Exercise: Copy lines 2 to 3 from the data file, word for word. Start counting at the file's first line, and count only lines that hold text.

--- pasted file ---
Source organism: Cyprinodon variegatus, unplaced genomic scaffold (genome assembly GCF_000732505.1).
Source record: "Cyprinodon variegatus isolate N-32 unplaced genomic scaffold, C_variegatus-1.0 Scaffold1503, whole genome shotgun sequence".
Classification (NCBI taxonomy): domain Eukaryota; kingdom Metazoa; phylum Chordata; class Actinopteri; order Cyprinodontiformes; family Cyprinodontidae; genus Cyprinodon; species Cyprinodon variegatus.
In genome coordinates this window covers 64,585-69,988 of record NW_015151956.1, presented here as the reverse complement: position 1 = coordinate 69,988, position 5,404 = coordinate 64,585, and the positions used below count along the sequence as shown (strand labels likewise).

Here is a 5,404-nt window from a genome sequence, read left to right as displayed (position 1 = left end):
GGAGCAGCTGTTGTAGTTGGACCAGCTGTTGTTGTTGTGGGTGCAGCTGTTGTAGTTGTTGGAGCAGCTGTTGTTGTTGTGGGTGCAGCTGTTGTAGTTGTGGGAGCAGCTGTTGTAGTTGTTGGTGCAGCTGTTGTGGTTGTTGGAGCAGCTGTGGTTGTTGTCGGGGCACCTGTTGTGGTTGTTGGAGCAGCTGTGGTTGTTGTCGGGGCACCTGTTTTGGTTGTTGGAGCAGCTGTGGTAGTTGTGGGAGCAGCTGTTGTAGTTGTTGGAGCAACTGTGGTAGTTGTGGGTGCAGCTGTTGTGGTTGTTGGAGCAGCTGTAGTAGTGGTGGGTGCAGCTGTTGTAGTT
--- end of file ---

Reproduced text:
Source record: "Cyprinodon variegatus isolate N-32 unplaced genomic scaffold, C_variegatus-1.0 Scaffold1503, whole genome shotgun sequence".
Classification (NCBI taxonomy): domain Eukaryota; kingdom Metazoa; phylum Chordata; class Actinopteri; order Cyprinodontiformes; family Cyprinodontidae; genus Cyprinodon; species Cyprinodon variegatus.